Arriving at my Mom’s, after dark, to find mostly vegetation compromised and houses in her neighborhood a block and a half off the Atlantic with minimal damage, I learned the power and internet had only recently been restored.   Emptying the freezer and refrigerator of spoiled food seemed a small price to pay when so many others in North and South Carolina and Georgia were facing much worse consequences from the hurricane’s passage—not to forget the total devastation left for Haitians and other islanders south of Florida.

These past few days I’ve taken few pictures. It seems my focus has been on things that sustain and motivate people in a crisis situation:  a voice (a kind word spoken), a gesture (of kindness), and occasionally a touch of reassurance (when it seemed needed).  I am weary from traveling, but find myself more aware of mercies and gifts of time, provision, and company along the way.  I became aware that sometimes we isolate ourselves without realizing how much we have done so, until temporal things are stripped away or threatened.  I found myself needing to live “in the moment” and flow, under-the-radar and somehow detached from the anxiety around me.  These are my thoughts as I regroup back in a “safe place” (for now):

Sometimes we are given a window of time and presence of mind to retrieve, remember, affirm, and resolve to embrace our own humanity with all its complications and imperfections—-to breathe and allow forgiveness and compassion to tend to embers from which reconciliation with our diversity will lead us more gently into what we might become—-a nobler presence in the world.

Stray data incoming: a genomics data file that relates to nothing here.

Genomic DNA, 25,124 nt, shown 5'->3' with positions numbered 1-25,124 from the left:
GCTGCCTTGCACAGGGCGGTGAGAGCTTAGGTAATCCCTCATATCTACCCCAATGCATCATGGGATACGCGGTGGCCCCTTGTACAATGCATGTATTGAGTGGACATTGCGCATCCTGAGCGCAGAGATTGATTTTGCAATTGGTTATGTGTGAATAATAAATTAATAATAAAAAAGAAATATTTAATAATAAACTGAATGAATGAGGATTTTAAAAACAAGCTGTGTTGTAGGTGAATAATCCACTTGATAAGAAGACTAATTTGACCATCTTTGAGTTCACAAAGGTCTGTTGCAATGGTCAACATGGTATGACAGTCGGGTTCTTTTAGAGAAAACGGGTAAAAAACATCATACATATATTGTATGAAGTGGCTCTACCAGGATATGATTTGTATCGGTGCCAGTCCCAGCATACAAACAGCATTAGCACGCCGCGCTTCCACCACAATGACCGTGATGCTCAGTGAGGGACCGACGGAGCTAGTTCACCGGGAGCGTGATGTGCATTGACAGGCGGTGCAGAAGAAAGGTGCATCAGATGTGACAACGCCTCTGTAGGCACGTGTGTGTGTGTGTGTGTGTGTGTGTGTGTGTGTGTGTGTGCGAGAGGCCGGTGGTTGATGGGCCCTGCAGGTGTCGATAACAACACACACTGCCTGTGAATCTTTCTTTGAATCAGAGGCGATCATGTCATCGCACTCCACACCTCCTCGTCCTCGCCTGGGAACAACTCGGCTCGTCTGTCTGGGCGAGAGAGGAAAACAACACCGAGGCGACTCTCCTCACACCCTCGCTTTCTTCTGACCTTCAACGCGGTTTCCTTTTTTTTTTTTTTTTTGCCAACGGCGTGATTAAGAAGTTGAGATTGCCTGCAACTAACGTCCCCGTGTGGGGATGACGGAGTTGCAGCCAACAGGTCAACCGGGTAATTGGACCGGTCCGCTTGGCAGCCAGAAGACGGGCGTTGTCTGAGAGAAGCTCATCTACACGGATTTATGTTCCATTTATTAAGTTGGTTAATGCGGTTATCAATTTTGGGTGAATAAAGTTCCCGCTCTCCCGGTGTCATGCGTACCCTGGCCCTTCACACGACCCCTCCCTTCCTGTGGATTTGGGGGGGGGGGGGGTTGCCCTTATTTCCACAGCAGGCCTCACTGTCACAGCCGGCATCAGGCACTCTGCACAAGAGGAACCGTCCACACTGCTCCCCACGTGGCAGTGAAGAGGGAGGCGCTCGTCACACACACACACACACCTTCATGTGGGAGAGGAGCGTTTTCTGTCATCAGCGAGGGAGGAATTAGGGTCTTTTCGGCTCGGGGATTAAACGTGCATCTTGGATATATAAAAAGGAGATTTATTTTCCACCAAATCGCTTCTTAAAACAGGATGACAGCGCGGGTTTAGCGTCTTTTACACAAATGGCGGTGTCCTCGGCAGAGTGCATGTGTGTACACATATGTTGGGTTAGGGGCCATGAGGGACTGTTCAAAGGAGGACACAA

I believe in a God merciful enough to bear with us as we continue searching for ourselves amidst wreckage, as we gain sensibility and become willing to relate to one another in more even-tempered ways.  I’m reminded we are made from the dust into which the Divine can breathe new life—-making all things new—-however much we polish the exterior and refine our bodies or our homes, we are still vulnerable to harm—even destruction.  How humble we should be, knowing our times and lives are really beyond our own control.  How thankful we should be to see beauty, receive a provision, or know a kindness anywhere.

As we wait for restoration, we need to handle the gift of life and love with intentions of doing good, not harm, and seek to gain understanding of ourselves and others.  Stepping into new seasons of life, after storms have passed, can be painful; but we need to go forward holding our brokenness with open hands, offering encouragement and gestures that time will add to a healing process.  Letting go of the past is never easy, and when it is swept away, out of our control, I choose to believe we are being presented with an opportunity to grow up from a root of stability that anchored itself long before storms of destruction arrived.

We are all born for a reason, into a time that is pivotal, destined to become history.  Who we are and how we relate to one another is everything.  Things are temporal.  What remains when a storm has passed, becomes our building materials and tools for restoration.  One truth remains:  We are in it together, as the seasons change.

Leave a Reply

Fill in your details below or click an icon to log in:

WordPress.com Logo

You are commenting using your WordPress.com account. Log Out /  Change )

Twitter picture

You are commenting using your Twitter account. Log Out /  Change )

Facebook photo

You are commenting using your Facebook account. Log Out /  Change )

Connecting to %s